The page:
"If Dogs Run Free" is not my favorite song on here, but it might be the most representative. Just like some of the best comedic improvisers get there from hours and hours of practice, a song this relaxed and this surface-level effortless had to have come from Bob using his songwriting instincts to patch together every seemingly aimless element of this tune and duct-tape it all together into something that, while not a classic, at least works. That was one of the great problems of the last album - he patched together a lot of shit there, too, but it just didn't work. Here, though, the arrangements hold together, the wandering goes into interesting (rather than soporific) areas, and many of the songs, at their core, are just straight-up good. Believe me, this album wouldn't have been as well-received as it was in 1970 just based on it not being Self Portrait - there had to be quality tracks for those critics to latch onto. And those quality tracks are there, make no mistake about it. And, for that, I think I'll give Dylan some snaps.

*I've said before that I'd rather take a year off the end of my life than hear Person Pitch again. That's rather harsh, in retrospect, but it's always aggravating when a band takes material that might make a pretty darn good EP and tries to stretch a whole album out of it. At a certain point, you realize you're just listening to fat that should've been trimmed. It's not pleasant.

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12 comments:

João Pedro da Costa said...

The Panda Bear comment is just sad. Truly hope that one day you'll be able to get Person Pitch, a genuine masterpiece.

Anonymous said...

Heh, come on, Mr. da Costa. Telling someone they don't like something because they "don't get it" is one of the laziest critcisms there is -- and it's a wrong critcism 99% of the time. I'm sure that not liking the song isn't meant to be an attack on those who do, so chill.

Anonymous said...

And I managed to misspell "criticism" twice. I totally don't get that word. Truly hope that one day I'll be able to get "criticism" and recognize it as the fine word it is.

Pearce said...

I think you're spot on when you say this song is an island in Dylan's catalog, there's nothing else remotely like it.

Good post.

Anonymous said...

It's actually not a bad song - listen to the various live versions that Bob has played since about 2000. Without those pointless scat singers, it works a whole lot better.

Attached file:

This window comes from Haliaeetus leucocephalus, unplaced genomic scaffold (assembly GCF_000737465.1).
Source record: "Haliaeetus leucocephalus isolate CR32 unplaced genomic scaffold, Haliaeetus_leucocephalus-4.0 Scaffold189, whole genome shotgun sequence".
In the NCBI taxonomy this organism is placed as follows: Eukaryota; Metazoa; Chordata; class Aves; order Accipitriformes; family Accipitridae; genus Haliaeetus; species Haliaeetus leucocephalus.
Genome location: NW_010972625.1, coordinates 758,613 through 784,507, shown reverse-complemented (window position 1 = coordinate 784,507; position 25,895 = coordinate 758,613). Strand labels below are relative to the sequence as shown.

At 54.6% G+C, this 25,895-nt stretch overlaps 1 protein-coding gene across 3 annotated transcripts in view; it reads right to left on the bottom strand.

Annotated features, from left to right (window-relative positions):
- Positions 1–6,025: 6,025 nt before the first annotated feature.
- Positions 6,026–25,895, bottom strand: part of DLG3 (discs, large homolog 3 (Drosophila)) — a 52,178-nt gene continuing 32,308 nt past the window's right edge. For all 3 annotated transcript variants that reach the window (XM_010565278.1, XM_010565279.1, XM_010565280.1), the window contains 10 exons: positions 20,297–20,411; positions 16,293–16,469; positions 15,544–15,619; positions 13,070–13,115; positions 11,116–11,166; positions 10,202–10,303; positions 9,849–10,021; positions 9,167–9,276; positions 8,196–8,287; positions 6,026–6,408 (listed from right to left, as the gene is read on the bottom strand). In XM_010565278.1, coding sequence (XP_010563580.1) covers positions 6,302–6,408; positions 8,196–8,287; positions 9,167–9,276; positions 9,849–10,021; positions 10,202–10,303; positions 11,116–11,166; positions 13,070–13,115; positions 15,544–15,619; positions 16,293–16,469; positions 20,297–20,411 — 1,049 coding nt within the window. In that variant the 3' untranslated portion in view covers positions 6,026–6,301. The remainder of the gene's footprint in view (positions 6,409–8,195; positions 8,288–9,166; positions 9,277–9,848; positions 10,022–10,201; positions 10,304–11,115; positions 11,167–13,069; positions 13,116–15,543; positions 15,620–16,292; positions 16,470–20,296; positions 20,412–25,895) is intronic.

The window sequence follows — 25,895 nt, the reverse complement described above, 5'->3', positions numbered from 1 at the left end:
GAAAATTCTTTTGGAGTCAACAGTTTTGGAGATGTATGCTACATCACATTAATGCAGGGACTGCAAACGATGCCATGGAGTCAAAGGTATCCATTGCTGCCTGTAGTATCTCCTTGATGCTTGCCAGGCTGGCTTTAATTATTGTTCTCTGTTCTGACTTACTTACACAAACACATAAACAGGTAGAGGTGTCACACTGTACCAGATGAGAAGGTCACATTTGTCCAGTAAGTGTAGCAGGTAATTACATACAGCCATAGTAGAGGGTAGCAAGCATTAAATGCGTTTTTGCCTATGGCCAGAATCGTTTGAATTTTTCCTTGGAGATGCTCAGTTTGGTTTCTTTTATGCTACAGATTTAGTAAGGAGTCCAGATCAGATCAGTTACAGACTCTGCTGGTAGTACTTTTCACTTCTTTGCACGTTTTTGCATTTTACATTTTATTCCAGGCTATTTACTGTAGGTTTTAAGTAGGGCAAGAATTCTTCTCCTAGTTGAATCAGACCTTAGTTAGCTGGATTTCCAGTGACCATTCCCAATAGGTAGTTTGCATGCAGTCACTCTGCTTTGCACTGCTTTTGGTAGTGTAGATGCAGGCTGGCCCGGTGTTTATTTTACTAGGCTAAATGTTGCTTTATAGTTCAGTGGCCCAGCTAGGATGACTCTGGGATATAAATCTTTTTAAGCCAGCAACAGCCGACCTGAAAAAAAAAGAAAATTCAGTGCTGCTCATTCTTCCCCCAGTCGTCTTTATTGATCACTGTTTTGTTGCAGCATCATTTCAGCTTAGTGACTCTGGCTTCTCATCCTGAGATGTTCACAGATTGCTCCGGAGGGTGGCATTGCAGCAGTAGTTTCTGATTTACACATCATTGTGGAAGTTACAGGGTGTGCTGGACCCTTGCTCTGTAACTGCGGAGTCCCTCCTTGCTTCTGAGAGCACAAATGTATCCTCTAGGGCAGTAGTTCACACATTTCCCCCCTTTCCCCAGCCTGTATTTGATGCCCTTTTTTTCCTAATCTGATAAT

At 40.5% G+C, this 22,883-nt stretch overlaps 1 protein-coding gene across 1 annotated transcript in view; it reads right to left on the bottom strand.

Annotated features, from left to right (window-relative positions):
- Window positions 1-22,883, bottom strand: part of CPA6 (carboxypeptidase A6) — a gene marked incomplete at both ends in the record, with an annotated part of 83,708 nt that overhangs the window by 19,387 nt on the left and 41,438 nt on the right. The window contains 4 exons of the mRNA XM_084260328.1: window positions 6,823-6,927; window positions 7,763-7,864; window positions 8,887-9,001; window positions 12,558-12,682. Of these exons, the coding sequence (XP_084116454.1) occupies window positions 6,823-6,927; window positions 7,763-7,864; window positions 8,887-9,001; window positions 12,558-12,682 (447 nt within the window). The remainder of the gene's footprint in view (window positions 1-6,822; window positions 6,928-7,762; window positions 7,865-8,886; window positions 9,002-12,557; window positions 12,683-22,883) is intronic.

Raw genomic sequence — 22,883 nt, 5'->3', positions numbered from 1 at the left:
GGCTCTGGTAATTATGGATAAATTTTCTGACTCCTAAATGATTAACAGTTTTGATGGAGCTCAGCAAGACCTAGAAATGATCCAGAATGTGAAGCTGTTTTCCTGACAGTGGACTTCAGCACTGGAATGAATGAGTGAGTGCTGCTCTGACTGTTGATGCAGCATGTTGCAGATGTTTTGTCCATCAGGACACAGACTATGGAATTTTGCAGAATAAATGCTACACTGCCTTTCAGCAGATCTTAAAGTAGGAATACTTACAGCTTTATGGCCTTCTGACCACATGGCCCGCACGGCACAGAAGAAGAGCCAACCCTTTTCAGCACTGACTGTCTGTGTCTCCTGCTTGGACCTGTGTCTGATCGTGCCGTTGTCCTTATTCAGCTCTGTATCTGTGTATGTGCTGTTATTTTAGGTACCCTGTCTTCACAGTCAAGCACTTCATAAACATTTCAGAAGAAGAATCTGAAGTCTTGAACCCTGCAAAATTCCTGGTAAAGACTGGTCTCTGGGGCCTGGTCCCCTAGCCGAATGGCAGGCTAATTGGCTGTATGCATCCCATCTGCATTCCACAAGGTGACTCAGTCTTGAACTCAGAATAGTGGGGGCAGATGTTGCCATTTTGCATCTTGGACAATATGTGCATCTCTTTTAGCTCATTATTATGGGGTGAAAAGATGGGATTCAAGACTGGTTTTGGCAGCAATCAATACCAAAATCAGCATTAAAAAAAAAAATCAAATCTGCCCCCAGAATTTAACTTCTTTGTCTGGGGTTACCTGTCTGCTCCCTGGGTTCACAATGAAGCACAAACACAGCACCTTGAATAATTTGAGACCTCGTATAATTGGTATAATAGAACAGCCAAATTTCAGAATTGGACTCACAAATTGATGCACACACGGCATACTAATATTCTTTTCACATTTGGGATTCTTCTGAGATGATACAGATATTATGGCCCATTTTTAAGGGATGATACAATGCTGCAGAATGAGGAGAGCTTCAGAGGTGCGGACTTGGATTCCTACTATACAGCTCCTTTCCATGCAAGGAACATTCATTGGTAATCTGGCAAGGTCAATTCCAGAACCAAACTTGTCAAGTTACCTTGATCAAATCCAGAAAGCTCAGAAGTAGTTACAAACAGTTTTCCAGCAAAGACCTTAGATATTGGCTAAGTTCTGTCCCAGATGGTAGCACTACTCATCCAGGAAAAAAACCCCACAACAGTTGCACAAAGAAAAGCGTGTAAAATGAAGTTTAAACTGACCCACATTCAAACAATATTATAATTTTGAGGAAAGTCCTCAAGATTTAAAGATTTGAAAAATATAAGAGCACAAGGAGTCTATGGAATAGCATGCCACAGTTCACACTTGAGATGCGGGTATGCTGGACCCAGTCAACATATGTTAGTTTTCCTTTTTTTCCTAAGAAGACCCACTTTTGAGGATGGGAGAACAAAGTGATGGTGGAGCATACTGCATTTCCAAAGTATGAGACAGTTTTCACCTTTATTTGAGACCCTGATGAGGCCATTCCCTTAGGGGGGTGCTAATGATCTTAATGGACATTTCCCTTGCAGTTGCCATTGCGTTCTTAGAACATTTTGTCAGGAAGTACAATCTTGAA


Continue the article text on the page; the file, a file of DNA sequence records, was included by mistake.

João Pedro da Costa said...

Well, my mum will surely agree with you on the lazy part of your comment. It's not about being right or wrong, though. It's just that Panda Bear comment came out of the blue with no purpose whatsoever. I love Dylan and i love Panda Bear and reading this otherwise fabulous entry, i genuinely felt sad. Sometimes it took decades for people to get Dylan, perhaps the same will happen with Panda's work. But peace, i didn't mean to be offensive (which is a line i use a lot with mum). I gotta say that i loved your 99% figure. How do you calculate that? :-)

Sam said...

That's Bob on acoustic, I'd figure-- not piano.

Anonymous said...

Al Kooper is on piano here; Bob couldn't play that stuff if he practiced for a million years.

Anonymous said...

Yeah, i agree the Person Pitch comment IS pretty misguided. It really should be celebrated, and I would have thought someone in tune with Dylan's catalog could spot that.

Stephen Rose said...

Not Random. Not Aimless.
It's amazing to me that someone who is devoting a big part of their life to a blog called "Every Bob Dylan Song" would actually call the super cool, super groovy guitar playing on "If Dogs Run Free" "random and aimless". I actually got here trying to find out if that is actually Bob on guitar there.

Moose said...

Spell critic. Add -ism. At any rate, another self portrait has a less jazzy more straight forward version of this song. Not better maybe, but arguably more listenable to a casual ear or used to regular Dylan.